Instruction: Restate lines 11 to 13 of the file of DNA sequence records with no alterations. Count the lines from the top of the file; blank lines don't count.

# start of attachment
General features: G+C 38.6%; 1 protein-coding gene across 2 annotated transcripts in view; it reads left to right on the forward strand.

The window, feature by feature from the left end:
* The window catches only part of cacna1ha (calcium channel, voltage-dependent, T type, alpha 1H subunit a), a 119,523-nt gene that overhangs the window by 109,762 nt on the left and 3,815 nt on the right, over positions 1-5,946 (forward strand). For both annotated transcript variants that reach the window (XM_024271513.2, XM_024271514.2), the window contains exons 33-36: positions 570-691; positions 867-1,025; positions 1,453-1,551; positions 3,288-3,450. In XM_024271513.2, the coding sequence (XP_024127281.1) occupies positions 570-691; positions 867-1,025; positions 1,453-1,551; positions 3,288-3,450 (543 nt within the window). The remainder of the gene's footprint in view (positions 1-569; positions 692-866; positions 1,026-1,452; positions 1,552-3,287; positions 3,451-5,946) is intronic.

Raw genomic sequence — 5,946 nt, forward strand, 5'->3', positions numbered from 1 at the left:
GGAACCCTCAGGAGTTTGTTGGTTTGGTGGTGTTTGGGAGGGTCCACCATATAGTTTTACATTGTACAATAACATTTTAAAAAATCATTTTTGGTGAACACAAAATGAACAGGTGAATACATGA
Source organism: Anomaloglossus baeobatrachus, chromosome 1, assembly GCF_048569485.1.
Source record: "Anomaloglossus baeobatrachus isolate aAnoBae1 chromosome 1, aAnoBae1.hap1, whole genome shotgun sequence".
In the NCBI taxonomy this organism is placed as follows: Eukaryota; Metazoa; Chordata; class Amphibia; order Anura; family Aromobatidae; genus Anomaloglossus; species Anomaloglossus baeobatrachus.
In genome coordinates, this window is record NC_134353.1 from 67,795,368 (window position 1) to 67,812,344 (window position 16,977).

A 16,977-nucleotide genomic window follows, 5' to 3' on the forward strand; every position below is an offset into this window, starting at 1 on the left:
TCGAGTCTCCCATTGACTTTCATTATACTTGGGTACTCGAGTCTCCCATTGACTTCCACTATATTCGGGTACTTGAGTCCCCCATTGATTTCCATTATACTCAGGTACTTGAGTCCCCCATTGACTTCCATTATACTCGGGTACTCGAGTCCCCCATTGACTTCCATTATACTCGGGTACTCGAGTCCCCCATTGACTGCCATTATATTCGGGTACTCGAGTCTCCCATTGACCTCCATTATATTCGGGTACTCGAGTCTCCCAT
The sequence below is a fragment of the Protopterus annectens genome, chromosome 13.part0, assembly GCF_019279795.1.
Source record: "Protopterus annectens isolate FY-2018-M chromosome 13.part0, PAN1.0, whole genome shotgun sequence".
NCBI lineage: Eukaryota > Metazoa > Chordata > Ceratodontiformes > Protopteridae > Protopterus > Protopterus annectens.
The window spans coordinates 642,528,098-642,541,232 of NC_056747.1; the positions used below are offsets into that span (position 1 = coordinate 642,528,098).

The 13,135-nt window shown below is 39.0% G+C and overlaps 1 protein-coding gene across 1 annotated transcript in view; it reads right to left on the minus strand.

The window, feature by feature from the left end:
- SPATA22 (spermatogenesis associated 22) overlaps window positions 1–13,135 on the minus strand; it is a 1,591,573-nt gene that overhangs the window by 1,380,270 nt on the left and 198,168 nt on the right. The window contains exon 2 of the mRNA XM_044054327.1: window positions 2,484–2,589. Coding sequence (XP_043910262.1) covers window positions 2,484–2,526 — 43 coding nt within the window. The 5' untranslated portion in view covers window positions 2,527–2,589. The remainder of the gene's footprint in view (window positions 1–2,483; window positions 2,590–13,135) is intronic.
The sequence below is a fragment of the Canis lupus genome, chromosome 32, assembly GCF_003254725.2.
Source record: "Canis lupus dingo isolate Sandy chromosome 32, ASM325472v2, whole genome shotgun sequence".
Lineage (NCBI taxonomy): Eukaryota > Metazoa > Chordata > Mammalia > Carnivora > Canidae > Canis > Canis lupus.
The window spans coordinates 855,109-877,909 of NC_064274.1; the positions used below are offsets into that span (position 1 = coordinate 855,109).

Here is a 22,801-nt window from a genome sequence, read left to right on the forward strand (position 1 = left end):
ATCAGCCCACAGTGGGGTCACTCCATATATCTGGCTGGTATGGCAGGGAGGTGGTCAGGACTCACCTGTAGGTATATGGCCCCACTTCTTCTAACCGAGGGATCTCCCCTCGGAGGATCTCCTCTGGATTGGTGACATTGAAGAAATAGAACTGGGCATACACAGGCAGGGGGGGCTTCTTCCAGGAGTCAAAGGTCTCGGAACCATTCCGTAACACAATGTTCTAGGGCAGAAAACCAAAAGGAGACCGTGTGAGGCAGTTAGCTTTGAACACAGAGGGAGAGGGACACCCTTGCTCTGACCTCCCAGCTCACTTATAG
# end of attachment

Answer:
TCGAGTCTCCCATTGACTTTCATTATACTTGGGTACTCGAGTCTCCCATTGACTTCCACTATATTCGGGTACTTGAGTCCCCCATTGATTTCCATTATACTCAGGTACTTGAGTCCCCCATTGACTTCCATTATACTCGGGTACTCGAGTCCCCCATTGACTTCCATTATACTCGGGTACTCGAGTCCCCCATTGACTGCCATTATATTCGGGTACTCGAGTCTCCCATTGACCTCCATTATATTCGGGTACTCGAGTCTCCCAT
The sequence below is a fragment of the Protopterus annectens genome, chromosome 13.part0, assembly GCF_019279795.1.
Source record: "Protopterus annectens isolate FY-2018-M chromosome 13.part0, PAN1.0, whole genome shotgun sequence".